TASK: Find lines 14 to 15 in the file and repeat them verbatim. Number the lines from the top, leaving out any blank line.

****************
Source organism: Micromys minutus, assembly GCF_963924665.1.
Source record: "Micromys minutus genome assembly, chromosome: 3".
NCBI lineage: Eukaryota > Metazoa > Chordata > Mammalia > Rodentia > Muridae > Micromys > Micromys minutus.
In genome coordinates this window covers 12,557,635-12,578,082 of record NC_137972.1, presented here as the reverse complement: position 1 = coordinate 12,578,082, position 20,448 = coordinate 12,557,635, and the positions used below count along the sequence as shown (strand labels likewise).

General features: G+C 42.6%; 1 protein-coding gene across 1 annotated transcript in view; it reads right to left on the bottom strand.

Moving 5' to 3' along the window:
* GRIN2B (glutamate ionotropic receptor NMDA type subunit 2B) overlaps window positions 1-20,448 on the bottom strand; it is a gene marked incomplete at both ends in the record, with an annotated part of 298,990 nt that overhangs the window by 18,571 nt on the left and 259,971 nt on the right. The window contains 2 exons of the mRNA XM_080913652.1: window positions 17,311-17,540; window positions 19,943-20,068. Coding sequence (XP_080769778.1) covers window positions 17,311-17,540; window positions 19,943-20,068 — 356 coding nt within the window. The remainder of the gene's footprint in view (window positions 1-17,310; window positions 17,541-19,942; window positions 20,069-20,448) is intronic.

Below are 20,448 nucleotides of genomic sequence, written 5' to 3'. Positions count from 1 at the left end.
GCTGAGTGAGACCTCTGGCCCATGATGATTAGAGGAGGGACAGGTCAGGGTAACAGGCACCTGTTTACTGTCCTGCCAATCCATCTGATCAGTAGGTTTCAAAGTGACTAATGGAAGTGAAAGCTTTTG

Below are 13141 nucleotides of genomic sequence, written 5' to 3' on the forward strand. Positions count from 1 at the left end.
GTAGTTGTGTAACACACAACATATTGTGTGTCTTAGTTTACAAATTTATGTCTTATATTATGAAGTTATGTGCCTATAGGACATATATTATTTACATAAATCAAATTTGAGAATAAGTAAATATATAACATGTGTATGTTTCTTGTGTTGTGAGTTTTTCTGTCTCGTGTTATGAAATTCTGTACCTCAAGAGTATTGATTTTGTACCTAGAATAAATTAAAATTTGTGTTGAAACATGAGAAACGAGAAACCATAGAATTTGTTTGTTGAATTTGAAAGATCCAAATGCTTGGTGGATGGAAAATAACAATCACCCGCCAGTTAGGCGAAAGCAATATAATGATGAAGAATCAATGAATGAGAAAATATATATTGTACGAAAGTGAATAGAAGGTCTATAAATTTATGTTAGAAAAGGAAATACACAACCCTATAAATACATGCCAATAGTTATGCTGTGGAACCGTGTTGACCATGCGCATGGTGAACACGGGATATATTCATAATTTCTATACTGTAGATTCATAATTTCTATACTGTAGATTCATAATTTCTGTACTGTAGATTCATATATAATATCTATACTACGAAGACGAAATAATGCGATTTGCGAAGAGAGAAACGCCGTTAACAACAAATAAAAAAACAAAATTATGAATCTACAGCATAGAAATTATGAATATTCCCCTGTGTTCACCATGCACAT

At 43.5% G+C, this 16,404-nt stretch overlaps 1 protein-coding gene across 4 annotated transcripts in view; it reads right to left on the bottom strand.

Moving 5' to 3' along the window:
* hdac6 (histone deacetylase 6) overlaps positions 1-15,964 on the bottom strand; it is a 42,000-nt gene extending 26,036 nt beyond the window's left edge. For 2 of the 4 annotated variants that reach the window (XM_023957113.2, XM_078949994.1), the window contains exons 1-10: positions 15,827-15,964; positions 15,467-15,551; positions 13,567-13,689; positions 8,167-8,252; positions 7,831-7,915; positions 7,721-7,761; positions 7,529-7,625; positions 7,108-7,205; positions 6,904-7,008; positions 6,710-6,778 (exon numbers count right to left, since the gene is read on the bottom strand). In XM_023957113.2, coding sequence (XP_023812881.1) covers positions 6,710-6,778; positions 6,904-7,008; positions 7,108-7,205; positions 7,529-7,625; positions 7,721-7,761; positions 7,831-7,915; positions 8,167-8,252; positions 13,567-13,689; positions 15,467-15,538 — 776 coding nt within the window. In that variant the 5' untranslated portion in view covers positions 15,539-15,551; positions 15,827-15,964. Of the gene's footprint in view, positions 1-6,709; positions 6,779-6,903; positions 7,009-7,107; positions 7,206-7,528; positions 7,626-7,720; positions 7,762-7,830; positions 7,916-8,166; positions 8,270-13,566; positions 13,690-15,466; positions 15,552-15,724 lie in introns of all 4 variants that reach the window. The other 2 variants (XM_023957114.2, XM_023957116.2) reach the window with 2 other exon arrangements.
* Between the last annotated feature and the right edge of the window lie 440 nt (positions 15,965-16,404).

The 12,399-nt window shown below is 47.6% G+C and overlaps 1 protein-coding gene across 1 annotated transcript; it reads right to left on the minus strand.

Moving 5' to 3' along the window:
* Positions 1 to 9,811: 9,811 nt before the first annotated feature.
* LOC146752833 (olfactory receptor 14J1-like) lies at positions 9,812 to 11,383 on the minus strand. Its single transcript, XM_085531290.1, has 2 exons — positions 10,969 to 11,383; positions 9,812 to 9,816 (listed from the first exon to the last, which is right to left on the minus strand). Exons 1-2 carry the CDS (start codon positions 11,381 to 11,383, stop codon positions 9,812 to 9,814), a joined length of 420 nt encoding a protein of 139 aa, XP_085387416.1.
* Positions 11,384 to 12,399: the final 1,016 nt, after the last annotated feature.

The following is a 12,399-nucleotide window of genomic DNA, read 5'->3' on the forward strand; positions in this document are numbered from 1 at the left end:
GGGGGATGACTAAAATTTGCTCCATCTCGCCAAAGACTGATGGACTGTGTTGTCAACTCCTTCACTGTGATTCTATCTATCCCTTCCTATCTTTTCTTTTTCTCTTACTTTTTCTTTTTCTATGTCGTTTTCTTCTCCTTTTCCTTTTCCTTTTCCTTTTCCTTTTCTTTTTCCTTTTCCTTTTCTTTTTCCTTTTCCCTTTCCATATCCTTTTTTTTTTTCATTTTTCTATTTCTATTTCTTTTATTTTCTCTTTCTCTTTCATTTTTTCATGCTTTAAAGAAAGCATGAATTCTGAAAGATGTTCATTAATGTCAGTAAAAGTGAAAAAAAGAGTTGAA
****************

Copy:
* hdac6 (histone deacetylase 6) overlaps positions 1-15,964 on the bottom strand; it is a 42,000-nt gene extending 26,036 nt beyond the window's left edge. For 2 of the 4 annotated variants that reach the window (XM_023957113.2, XM_078949994.1), the window contains exons 1-10: positions 15,827-15,964; positions 15,467-15,551; positions 13,567-13,689; positions 8,167-8,252; positions 7,831-7,915; positions 7,721-7,761; positions 7,529-7,625; positions 7,108-7,205; positions 6,904-7,008; positions 6,710-6,778 (exon numbers count right to left, since the gene is read on the bottom strand). In XM_023957113.2, coding sequence (XP_023812881.1) covers positions 6,710-6,778; positions 6,904-7,008; positions 7,108-7,205; positions 7,529-7,625; positions 7,721-7,761; positions 7,831-7,915; positions 8,167-8,252; positions 13,567-13,689; positions 15,467-15,538 — 776 coding nt within the window. In that variant the 5' untranslated portion in view covers positions 15,539-15,551; positions 15,827-15,964. Of the gene's footprint in view, positions 1-6,709; positions 6,779-6,903; positions 7,009-7,107; positions 7,206-7,528; positions 7,626-7,720; positions 7,762-7,830; positions 7,916-8,166; positions 8,270-13,566; positions 13,690-15,466; positions 15,552-15,724 lie in introns of all 4 variants that reach the window. The other 2 variants (XM_023957114.2, XM_023957116.2) reach the window with 2 other exon arrangements.
* Between the last annotated feature and the right edge of the window lie 440 nt (positions 15,965-16,404).